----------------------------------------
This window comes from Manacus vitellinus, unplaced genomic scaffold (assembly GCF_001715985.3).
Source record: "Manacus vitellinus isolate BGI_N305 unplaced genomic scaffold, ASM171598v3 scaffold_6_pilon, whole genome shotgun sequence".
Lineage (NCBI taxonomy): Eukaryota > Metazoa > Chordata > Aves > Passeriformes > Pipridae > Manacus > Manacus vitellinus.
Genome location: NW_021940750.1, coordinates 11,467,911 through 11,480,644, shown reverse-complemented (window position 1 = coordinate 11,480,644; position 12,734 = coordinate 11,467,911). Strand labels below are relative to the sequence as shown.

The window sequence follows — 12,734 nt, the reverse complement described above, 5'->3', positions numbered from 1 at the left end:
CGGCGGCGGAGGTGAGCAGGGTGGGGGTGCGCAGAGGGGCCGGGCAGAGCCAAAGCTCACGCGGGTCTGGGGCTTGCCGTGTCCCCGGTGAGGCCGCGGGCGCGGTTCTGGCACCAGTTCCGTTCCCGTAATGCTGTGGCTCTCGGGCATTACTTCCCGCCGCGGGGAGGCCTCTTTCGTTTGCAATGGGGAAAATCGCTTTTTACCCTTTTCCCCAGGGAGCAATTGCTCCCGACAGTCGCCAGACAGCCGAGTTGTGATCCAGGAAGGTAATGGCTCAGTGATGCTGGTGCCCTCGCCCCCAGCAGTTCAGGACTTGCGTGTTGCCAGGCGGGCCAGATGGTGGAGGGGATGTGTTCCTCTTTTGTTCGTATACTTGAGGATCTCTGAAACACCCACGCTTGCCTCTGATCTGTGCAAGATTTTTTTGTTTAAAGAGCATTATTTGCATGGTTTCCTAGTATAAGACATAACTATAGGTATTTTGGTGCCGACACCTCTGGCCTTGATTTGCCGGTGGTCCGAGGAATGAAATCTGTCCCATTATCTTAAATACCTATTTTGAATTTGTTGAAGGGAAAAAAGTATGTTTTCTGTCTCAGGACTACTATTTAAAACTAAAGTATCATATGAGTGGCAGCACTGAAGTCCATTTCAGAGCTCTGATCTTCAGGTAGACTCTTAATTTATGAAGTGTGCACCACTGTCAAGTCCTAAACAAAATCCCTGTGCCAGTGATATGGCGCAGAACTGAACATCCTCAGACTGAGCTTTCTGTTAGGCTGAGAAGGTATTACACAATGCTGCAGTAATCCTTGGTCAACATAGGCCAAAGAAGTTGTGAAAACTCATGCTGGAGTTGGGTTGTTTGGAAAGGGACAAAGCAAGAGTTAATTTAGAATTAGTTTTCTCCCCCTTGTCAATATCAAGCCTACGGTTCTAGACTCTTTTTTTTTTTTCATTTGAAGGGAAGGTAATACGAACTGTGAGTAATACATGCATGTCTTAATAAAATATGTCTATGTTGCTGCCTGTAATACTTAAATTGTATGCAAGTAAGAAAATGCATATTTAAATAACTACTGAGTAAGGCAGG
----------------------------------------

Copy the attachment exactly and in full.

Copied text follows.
This window comes from Manacus vitellinus, unplaced genomic scaffold (assembly GCF_001715985.3).
Source record: "Manacus vitellinus isolate BGI_N305 unplaced genomic scaffold, ASM171598v3 scaffold_6_pilon, whole genome shotgun sequence".
Lineage (NCBI taxonomy): Eukaryota > Metazoa > Chordata > Aves > Passeriformes > Pipridae > Manacus > Manacus vitellinus.
Genome location: NW_021940750.1, coordinates 11,467,911 through 11,480,644, shown reverse-complemented (window position 1 = coordinate 11,480,644; position 12,734 = coordinate 11,467,911). Strand labels below are relative to the sequence as shown.

The window sequence follows — 12,734 nt, the reverse complement described above, 5'->3', positions numbered from 1 at the left end:
CGGCGGCGGAGGTGAGCAGGGTGGGGGTGCGCAGAGGGGCCGGGCAGAGCCAAAGCTCACGCGGGTCTGGGGCTTGCCGTGTCCCCGGTGAGGCCGCGGGCGCGGTTCTGGCACCAGTTCCGTTCCCGTAATGCTGTGGCTCTCGGGCATTACTTCCCGCCGCGGGGAGGCCTCTTTCGTTTGCAATGGGGAAAATCGCTTTTTACCCTTTTCCCCAGGGAGCAATTGCTCCCGACAGTCGCCAGACAGCCGAGTTGTGATCCAGGAAGGTAATGGCTCAGTGATGCTGGTGCCCTCGCCCCCAGCAGTTCAGGACTTGCGTGTTGCCAGGCGGGCCAGATGGTGGAGGGGATGTGTTCCTCTTTTGTTCGTATACTTGAGGATCTCTGAAACACCCACGCTTGCCTCTGATCTGTGCAAGATTTTTTTGTTTAAAGAGCATTATTTGCATGGTTTCCTAGTATAAGACATAACTATAGGTATTTTGGTGCCGACACCTCTGGCCTTGATTTGCCGGTGGTCCGAGGAATGAAATCTGTCCCATTATCTTAAATACCTATTTTGAATTTGTTGAAGGGAAAAAAGTATGTTTTCTGTCTCAGGACTACTATTTAAAACTAAAGTATCATATGAGTGGCAGCACTGAAGTCCATTTCAGAGCTCTGATCTTCAGGTAGACTCTTAATTTATGAAGTGTGCACCACTGTCAAGTCCTAAACAAAATCCCTGTGCCAGTGATATGGCGCAGAACTGAACATCCTCAGACTGAGCTTTCTGTTAGGCTGAGAAGGTATTACACAATGCTGCAGTAATCCTTGGTCAACATAGGCCAAAGAAGTTGTGAAAACTCATGCTGGAGTTGGGTTGTTTGGAAAGGGACAAAGCAAGAGTTAATTTAGAATTAGTTTTCTCCCCCTTGTCAATATCAAGCCTACGGTTCTAGACTCTTTTTTTTTTTTCATTTGAAGGGAAGGTAATACGAACTGTGAGTAATACATGCATGTCTTAATAAAATATGTCTATGTTGCTGCCTGTAATACTTAAATTGTATGCAAGTAAGAAAATGCATATTTAAATAACTACTGAGTAAGGCAGG